What We Do
Computational science involves the use and analysis of mathematical models on high- performance computers to solve scientific and engineering problems in various disciplines. Such disciplines include nuclear engineering, reservoir modeling, environmental studies, seismology, aeronautics, biology, economics and medical imaging. Scientific computation constitutes a powerful “third arm” to theory and experimentation, and provides an innovative methodology to multidisciplinary problem solving.
ISC serves as a platform for conducting and coordinating multidisciplinary research under the four disciplines of scientific computation: data management, mathematical modeling, numerical solutions and visualization. Current research at ISC includes the following:
- Advanced computational methods and numerical analysis aims at developing efficient and adaptive numerical solution techniques to solve multi-scale and multi-physics problems. Solving such problems is an essential element of modeling many real-world systems, such as oil reservoir and basin models. ISC’s current numerical analysis research program include:
- multi-scale finite element/volume methods
- numerical upscaling methods
- adaptive local grid refinement in time and space
- numerical analysis for hyperbolic problems
- mass-conservative characteristic-based finite element/volume methods
- discontinuous finite element methods
- Validation and verification of numerical results through laboratory experiments or field observation connects computation models to the real world, where complexity precludes exact solutions. Through collaborations between researchers from mathematics and petroleum engineering, ISC conducts research on oil production history-matching problems that help to validate oil reservoir models.
Field Programmable Gate Array (FPGA) is an integrated circuit (IC) that contains a large number of programmable logic blocks and programmable interconnects. A key feature of the circuit is that it allows programmers to reconfigure FPGA architecture for certain numerical operations on the fly during numerical calculations. ISC conducts research on hardware-software solutions to improve the efficiency of numerical simulations by making use of this feature. ISC’s current FPGA-enhanced reconfigurable computing research programs include:
- hardware architecture model of FPGA-enhanced computers for scientific computations
- high-speed/high-precision numerical computing on FPGA-enhanced computers
- FPGA-specific direct/iterative linear solvers
- seismic modeling/migration on FPGA-enhanced computers
- reservoir simulations on FPGA-enhanced computers
- An advanced integrated data center has been developed through the joint efforts of ISC and the Academy for Advanced Telecommunication and Learning Technology. This center has the scalability and adaptability to accommodate the changing scientific computation infrastructure.
- Software architecture design affects the life span and maintenance cost of each software package. These are critical aspects of such packages in the computer-simulation-intensive industry. ISC conducts research on software architecture designed for scientific computation software. The institute also develops scientific computation software tools that allow researchers to produce prototypes that incorporate their ideas and to perform large-scale numerical simulations.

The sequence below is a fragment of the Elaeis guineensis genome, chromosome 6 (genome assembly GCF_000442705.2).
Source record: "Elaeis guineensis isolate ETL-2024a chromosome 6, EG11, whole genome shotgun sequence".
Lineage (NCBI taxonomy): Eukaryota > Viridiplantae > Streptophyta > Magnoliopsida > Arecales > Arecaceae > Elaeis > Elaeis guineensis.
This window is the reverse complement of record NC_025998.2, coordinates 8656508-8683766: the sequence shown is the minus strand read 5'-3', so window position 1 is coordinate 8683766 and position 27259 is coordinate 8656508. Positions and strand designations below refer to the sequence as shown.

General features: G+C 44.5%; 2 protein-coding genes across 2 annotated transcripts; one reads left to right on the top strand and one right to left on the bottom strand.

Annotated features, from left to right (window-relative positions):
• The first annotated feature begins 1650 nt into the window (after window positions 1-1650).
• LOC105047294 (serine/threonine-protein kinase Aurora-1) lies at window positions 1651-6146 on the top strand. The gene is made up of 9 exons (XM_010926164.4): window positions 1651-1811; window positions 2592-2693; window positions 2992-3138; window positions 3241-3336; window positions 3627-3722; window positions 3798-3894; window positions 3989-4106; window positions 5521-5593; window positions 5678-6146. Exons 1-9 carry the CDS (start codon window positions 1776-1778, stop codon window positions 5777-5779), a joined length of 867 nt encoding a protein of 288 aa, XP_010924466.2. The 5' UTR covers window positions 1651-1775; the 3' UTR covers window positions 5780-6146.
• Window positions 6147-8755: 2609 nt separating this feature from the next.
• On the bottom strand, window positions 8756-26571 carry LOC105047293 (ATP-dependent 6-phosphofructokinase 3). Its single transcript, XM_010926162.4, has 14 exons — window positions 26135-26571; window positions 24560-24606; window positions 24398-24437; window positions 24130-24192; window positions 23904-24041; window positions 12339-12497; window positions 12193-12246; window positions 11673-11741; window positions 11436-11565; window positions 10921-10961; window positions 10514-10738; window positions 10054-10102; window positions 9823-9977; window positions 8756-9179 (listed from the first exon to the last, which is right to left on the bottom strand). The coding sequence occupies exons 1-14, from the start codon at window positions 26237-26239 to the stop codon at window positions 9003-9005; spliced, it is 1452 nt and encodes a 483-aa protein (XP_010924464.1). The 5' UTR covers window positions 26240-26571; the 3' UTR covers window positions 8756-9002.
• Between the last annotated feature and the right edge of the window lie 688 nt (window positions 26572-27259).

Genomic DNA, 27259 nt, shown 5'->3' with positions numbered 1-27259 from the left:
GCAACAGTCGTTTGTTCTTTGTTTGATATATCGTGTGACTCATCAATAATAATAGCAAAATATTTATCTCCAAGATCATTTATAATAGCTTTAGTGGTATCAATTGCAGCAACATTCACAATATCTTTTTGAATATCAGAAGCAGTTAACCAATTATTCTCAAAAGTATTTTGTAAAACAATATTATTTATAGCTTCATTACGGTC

- Real-time visualization of multi-dimensional computational results helps people to understand scientific problems for both research and public education. ISC has developed the capacity to visualize multidimensional data in an immersive environment at the Immersive Visualization Center (IVC). Based on a semi-rigid, rear-projected, curved screen, the IVC facilitates the imaging of very large datasets from a diverse set of disciplines. Specialists in geophysics, life and physical sciences, engineering and architecture gain a better understanding of their research by taming the complexity of their data through such visualizations. This particular IVC configuration is the first such installation in the Western Hemisphere.
In response to increased use of computational techniques to help solve complex science and engineering problems, ISC has developed a Computational Sciences Certification Program (CSCP). CSCP offers graduate students a broad-based multidisciplinary computational enhancement to their degrees in science or engineering. CSCP provides formal documentation, on a student’s transcript, that he or she has taken additional courses focused on the computational aspects of their disciplines. CSCP thus adds value and marketability to these degrees.
ISC believes outreach is critical to success. By sharing its information and facilities, ISC is promoting public awareness of scientific computation research. And as it collaborates with local and international research institutes, ISC is sharing discoveries and advances in scientific computation research, increasing external funding and providing better services for researchers at Texas A&M and in the greater math modeling community.
Over the years, ISC has organized and sponsored many workshops, conferences and events. It has also hosted a great number of internationally-recognized visiting scholars.
ISC has established and strengthened collaborations with many prestigious academic and industrial partners in personnel exchange and joint research projects. The institute’s partners thus far have included Princeton University, Center for Integrated Petroleum Research, University of Bergen, University of Heidelberg, University of Kentucky, University Of South Carolina, University of Texas at Austin, Saudi Aramco, China Petroleum and Chemical Corporation (Sinopec), China National Petroleum Corporation (CNPC), and Exxon Mobil Upstream Research Company.